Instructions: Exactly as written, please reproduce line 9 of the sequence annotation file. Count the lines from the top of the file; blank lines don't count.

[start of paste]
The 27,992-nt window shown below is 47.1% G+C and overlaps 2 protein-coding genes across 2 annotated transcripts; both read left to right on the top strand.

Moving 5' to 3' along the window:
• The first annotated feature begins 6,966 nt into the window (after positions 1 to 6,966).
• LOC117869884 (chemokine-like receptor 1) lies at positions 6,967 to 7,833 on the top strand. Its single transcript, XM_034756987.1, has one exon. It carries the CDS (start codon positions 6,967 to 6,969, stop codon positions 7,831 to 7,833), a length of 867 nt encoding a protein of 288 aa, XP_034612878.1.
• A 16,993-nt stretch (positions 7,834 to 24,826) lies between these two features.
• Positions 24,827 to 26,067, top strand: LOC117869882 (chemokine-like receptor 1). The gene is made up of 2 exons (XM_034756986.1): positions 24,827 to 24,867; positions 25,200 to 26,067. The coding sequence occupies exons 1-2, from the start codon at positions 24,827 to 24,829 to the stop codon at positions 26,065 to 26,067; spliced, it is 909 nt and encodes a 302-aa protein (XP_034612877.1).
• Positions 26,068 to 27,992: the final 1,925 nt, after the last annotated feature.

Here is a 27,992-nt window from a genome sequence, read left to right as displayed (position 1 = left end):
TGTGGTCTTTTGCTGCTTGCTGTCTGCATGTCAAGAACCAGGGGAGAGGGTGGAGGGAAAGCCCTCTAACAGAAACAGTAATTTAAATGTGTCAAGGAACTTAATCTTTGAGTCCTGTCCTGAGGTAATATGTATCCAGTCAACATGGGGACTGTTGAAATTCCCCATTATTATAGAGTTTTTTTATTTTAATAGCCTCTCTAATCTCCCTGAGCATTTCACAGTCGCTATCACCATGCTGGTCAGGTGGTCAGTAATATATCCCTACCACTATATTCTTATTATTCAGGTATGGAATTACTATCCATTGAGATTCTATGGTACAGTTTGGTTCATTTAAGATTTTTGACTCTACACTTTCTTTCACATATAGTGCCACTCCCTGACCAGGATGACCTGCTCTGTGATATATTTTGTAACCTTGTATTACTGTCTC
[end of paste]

TGTGGTCTTTTGCTGCTTGCTGTCTGCATGTCAAGAACCAGGGGAGAGGGTGGAGGGAAAGCCCTCTAACAGAAACAGTAATTTAAATGTGTCAAGGAACTTAATCTTTGAGTCCTGTCCTGAGGTAATATGTATCCAGTCAACATGGGGACTGTTGAAATTCCCCATTATTATAGAGTTTTTTTATTTTAATAGCCTCTCTAATCTCCCTGAGCATTTCACAGTCGCTATCACCATGCTGGTCAGGTGGTCAGTAATATATCCCTACCACTATATTCTTATTATTCAGGTATGGAATTACTATCCATTGAGATTCTATGGTACAGTTTGGTTCATTTAAGATTTTTGACTCTACACTTTCTTTCACATATAGTGCCACTCCCTGACCAGGATGACCTGCTCTGTGATATATTTTGTAACCTTGTATTACTGTCTC